The Big Bang model of the cosmos assumes a uniform, homogeneous universe, yet we now know that galaxies cluster together. This ``lumpiness'' of matter, along with the peculiar velocities of some galaxies and the superabundance of invisible ``dark matter'' (detected--but not glimpsed--through gravitational studies) has led many scientists to question the Big Bang and even to pose alternate models. MIT astrophysicist Lightman looks at these developments in a concise, enjoyable introduction to the major problems and controversies at the frontiers of cosmology. He reviews the latest descriptions of the birth of the universe during the first trillionth of a second, scans the new collaboration between particle physics and cosmology, and unravels the search for a GUT (grand unified theory) that would link the fundamental forces of nature. Photos, diagrams, a glossary and biographical sketches of key figures help make this a highly accessible tour of the universe. (Oct.)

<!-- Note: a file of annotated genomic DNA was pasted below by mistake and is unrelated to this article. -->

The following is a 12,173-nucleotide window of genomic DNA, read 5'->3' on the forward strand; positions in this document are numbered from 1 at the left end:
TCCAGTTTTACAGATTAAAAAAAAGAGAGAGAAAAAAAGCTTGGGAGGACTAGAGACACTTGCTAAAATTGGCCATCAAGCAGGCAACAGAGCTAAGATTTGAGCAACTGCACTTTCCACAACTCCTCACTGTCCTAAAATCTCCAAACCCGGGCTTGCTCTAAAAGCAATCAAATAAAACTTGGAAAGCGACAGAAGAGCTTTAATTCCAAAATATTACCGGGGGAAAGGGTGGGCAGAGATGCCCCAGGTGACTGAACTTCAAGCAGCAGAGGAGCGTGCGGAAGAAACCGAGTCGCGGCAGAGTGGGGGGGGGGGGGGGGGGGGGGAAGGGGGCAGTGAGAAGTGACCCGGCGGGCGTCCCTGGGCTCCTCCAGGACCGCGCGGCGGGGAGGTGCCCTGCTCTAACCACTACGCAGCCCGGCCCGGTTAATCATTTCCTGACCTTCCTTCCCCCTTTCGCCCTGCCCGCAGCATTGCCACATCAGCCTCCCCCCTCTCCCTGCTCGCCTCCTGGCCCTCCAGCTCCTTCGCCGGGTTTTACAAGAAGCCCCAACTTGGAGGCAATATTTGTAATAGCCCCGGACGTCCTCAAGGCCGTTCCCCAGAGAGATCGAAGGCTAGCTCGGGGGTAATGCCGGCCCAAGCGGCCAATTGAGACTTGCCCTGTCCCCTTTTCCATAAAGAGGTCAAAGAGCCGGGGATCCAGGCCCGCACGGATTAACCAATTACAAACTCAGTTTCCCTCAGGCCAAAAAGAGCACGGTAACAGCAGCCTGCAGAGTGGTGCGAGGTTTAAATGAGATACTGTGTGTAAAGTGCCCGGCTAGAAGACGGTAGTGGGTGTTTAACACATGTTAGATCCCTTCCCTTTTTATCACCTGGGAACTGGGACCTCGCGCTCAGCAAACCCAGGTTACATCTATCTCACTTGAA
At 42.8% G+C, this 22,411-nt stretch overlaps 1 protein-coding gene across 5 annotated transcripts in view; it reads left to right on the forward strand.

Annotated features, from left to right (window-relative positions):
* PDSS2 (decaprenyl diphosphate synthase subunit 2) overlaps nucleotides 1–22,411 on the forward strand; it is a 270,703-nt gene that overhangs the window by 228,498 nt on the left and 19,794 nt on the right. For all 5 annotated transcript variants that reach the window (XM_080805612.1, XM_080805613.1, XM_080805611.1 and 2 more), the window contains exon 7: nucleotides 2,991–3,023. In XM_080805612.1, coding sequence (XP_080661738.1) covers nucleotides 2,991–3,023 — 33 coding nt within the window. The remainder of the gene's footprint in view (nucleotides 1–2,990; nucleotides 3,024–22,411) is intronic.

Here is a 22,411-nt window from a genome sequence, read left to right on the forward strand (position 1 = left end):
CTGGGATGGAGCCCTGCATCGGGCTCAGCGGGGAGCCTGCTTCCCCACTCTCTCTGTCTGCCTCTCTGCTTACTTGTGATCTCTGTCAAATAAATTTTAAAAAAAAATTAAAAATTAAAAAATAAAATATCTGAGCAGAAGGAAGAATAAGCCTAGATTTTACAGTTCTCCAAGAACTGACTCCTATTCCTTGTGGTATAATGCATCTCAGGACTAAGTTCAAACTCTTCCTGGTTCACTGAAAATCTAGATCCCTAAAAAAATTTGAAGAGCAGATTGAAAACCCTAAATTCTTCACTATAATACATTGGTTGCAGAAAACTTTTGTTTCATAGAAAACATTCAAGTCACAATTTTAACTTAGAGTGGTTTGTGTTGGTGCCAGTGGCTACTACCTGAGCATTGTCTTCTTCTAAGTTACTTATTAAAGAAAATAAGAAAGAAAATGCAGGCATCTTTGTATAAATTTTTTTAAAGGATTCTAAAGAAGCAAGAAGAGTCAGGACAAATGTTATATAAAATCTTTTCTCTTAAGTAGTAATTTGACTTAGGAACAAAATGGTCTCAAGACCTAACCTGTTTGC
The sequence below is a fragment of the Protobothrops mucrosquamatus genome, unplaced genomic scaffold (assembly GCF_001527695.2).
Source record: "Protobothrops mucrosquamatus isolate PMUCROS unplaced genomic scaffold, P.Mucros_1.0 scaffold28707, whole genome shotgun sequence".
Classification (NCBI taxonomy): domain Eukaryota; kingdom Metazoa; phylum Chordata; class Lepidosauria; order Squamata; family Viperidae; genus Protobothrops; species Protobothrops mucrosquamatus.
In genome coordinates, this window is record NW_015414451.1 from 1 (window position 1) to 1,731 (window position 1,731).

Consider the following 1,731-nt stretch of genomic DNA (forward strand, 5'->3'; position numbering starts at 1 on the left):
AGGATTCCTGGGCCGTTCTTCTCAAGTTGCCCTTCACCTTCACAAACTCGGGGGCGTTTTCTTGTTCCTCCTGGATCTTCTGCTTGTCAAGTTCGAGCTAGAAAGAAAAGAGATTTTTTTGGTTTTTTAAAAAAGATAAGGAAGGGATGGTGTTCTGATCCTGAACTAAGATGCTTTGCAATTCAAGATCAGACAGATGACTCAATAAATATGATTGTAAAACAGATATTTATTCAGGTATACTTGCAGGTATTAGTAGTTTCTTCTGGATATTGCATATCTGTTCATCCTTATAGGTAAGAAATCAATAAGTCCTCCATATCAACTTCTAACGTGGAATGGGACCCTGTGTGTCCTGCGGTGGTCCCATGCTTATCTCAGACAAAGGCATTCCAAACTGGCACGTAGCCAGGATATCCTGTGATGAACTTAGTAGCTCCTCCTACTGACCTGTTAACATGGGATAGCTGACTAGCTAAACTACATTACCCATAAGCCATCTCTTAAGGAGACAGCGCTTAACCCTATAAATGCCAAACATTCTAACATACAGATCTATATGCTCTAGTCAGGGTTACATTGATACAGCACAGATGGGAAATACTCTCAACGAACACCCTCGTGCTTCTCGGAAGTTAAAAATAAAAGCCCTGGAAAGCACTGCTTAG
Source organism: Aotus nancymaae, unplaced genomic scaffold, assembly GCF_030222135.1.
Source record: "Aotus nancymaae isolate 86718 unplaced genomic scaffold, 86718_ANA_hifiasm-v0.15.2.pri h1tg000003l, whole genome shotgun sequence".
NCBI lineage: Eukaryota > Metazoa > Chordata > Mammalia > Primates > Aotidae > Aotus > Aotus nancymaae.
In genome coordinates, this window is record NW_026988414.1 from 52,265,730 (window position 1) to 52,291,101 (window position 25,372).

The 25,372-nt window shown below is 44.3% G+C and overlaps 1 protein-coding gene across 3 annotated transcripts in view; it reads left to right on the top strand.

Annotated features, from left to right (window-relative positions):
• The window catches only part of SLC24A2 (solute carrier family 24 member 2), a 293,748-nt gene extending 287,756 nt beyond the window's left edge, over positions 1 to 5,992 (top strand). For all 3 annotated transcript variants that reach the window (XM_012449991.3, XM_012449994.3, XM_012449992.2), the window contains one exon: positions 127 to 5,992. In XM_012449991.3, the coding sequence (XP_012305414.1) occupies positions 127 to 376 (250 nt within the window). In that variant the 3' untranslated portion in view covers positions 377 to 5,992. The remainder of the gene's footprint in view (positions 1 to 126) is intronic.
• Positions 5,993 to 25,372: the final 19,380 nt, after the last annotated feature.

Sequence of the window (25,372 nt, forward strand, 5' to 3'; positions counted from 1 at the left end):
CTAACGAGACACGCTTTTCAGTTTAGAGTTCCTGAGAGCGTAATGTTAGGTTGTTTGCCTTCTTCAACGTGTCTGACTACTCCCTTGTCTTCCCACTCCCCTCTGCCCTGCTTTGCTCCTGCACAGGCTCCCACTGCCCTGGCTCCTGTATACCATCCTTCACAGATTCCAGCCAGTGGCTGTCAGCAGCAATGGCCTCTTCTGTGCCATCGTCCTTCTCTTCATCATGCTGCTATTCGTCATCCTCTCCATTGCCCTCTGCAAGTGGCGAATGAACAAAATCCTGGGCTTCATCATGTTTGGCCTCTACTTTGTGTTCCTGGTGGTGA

Reviewed on: 09/02/1991 Release date: 09/01/1991 Genre: Nonfiction
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